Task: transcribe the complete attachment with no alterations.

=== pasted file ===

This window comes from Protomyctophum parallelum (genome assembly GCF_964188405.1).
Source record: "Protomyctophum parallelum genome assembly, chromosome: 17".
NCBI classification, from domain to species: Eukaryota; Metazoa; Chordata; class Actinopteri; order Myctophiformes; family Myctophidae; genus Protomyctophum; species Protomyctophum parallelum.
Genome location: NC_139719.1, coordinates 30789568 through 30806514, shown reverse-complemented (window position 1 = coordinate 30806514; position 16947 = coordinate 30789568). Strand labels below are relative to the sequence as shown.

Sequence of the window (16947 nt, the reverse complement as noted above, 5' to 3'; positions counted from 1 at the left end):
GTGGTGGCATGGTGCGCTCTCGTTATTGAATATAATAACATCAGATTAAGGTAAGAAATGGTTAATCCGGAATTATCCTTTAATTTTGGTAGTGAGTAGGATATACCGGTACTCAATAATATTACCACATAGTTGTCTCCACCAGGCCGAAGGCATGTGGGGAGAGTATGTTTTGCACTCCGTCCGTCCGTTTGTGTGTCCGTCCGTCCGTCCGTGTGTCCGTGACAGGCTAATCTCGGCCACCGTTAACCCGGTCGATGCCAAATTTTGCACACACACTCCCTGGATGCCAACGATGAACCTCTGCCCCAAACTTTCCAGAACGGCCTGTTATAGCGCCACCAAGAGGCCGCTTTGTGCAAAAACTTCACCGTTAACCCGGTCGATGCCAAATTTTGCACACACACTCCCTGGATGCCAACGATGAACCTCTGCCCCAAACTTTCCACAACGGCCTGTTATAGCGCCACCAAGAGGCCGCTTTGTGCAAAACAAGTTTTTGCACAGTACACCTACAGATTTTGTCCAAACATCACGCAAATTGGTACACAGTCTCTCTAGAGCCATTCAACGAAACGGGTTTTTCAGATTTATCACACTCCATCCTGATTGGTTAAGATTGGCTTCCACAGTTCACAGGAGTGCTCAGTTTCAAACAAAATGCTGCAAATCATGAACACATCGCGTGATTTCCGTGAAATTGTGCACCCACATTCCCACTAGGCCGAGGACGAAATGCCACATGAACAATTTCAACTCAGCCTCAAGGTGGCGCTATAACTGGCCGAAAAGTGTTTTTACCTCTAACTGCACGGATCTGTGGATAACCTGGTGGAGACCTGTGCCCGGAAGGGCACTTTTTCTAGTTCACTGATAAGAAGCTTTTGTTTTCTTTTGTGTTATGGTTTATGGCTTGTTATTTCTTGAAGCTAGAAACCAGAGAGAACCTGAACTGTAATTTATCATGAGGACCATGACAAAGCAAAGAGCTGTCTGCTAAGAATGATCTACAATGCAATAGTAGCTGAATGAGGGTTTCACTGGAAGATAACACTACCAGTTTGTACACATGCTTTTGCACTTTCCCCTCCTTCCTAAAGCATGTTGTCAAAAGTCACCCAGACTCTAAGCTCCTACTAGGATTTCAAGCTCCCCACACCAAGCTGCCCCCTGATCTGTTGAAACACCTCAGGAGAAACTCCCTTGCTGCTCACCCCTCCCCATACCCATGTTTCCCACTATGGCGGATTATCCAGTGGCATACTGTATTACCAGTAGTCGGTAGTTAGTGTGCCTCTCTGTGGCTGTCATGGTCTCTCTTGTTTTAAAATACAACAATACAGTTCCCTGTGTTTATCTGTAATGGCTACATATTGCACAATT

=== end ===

This window comes from Protomyctophum parallelum (genome assembly GCF_964188405.1).
Source record: "Protomyctophum parallelum genome assembly, chromosome: 17".
NCBI classification, from domain to species: Eukaryota; Metazoa; Chordata; class Actinopteri; order Myctophiformes; family Myctophidae; genus Protomyctophum; species Protomyctophum parallelum.
Genome location: NC_139719.1, coordinates 30789568 through 30806514, shown reverse-complemented (window position 1 = coordinate 30806514; position 16947 = coordinate 30789568). Strand labels below are relative to the sequence as shown.

Sequence of the window (16947 nt, the reverse complement as noted above, 5' to 3'; positions counted from 1 at the left end):
GTGGTGGCATGGTGCGCTCTCGTTATTGAATATAATAACATCAGATTAAGGTAAGAAATGGTTAATCCGGAATTATCCTTTAATTTTGGTAGTGAGTAGGATATACCGGTACTCAATAATATTACCACATAGTTGTCTCCACCAGGCCGAAGGCATGTGGGGAGAGTATGTTTTGCACTCCGTCCGTCCGTTTGTGTGTCCGTCCGTCCGTCCGTGTGTCCGTGACAGGCTAATCTCGGCCACCGTTAACCCGGTCGATGCCAAATTTTGCACACACACTCCCTGGATGCCAACGATGAACCTCTGCCCCAAACTTTCCAGAACGGCCTGTTATAGCGCCACCAAGAGGCCGCTTTGTGCAAAAACTTCACCGTTAACCCGGTCGATGCCAAATTTTGCACACACACTCCCTGGATGCCAACGATGAACCTCTGCCCCAAACTTTCCACAACGGCCTGTTATAGCGCCACCAAGAGGCCGCTTTGTGCAAAACAAGTTTTTGCACAGTACACCTACAGATTTTGTCCAAACATCACGCAAATTGGTACACAGTCTCTCTAGAGCCATTCAACGAAACGGGTTTTTCAGATTTATCACACTCCATCCTGATTGGTTAAGATTGGCTTCCACAGTTCACAGGAGTGCTCAGTTTCAAACAAAATGCTGCAAATCATGAACACATCGCGTGATTTCCGTGAAATTGTGCACCCACATTCCCACTAGGCCGAGGACGAAATGCCACATGAACAATTTCAACTCAGCCTCAAGGTGGCGCTATAACTGGCCGAAAAGTGTTTTTACCTCTAACTGCACGGATCTGTGGATAACCTGGTGGAGACCTGTGCCCGGAAGGGCACTTTTTCTAGTTCACTGATAAGAAGCTTTTGTTTTCTTTTGTGTTATGGTTTATGGCTTGTTATTTCTTGAAGCTAGAAACCAGAGAGAACCTGAACTGTAATTTATCATGAGGACCATGACAAAGCAAAGAGCTGTCTGCTAAGAATGATCTACAATGCAATAGTAGCTGAATGAGGGTTTCACTGGAAGATAACACTACCAGTTTGTACACATGCTTTTGCACTTTCCCCTCCTTCCTAAAGCATGTTGTCAAAAGTCACCCAGACTCTAAGCTCCTACTAGGATTTCAAGCTCCCCACACCAAGCTGCCCCCTGATCTGTTGAAACACCTCAGGAGAAACTCCCTTGCTGCTCACCCCTCCCCATACCCATGTTTCCCACTATGGCGGATTATCCAGTGGCATACTGTATTACCAGTAGTCGGTAGTTAGTGTGCCTCTCTGTGGCTGTCATGGTCTCTCTTGTTTTAAAATACAACAATACAGTTCCCTGTGTTTATCTGTAATGGCTACATATTGCACAATT